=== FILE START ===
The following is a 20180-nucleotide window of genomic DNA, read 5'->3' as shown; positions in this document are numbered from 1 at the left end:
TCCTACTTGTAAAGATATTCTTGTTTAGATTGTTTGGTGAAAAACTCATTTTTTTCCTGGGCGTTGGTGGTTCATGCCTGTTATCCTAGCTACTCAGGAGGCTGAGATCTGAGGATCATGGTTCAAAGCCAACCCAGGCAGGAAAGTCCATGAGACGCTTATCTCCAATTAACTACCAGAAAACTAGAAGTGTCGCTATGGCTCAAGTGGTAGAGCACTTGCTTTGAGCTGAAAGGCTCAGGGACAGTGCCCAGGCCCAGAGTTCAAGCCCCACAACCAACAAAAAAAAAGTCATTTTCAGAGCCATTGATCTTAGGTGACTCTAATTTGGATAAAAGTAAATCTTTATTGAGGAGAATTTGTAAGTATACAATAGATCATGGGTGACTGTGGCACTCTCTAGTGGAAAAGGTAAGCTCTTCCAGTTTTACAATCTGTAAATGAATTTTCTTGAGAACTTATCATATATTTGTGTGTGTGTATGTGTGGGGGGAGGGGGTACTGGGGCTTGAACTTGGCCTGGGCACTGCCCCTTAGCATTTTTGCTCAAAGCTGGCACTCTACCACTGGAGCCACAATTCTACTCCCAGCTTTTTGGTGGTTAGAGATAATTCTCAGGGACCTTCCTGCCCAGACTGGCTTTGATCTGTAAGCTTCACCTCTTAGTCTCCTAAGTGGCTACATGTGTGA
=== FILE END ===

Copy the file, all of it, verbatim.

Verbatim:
The following is a 20180-nucleotide window of genomic DNA, read 5'->3' as shown; positions in this document are numbered from 1 at the left end:
TCCTACTTGTAAAGATATTCTTGTTTAGATTGTTTGGTGAAAAACTCATTTTTTTCCTGGGCGTTGGTGGTTCATGCCTGTTATCCTAGCTACTCAGGAGGCTGAGATCTGAGGATCATGGTTCAAAGCCAACCCAGGCAGGAAAGTCCATGAGACGCTTATCTCCAATTAACTACCAGAAAACTAGAAGTGTCGCTATGGCTCAAGTGGTAGAGCACTTGCTTTGAGCTGAAAGGCTCAGGGACAGTGCCCAGGCCCAGAGTTCAAGCCCCACAACCAACAAAAAAAAAGTCATTTTCAGAGCCATTGATCTTAGGTGACTCTAATTTGGATAAAAGTAAATCTTTATTGAGGAGAATTTGTAAGTATACAATAGATCATGGGTGACTGTGGCACTCTCTAGTGGAAAAGGTAAGCTCTTCCAGTTTTACAATCTGTAAATGAATTTTCTTGAGAACTTATCATATATTTGTGTGTGTGTATGTGTGGGGGGAGGGGGTACTGGGGCTTGAACTTGGCCTGGGCACTGCCCCTTAGCATTTTTGCTCAAAGCTGGCACTCTACCACTGGAGCCACAATTCTACTCCCAGCTTTTTGGTGGTTAGAGATAATTCTCAGGGACCTTCCTGCCCAGACTGGCTTTGATCTGTAAGCTTCACCTCTTAGTCTCCTAAGTGGCTACATGTGTGA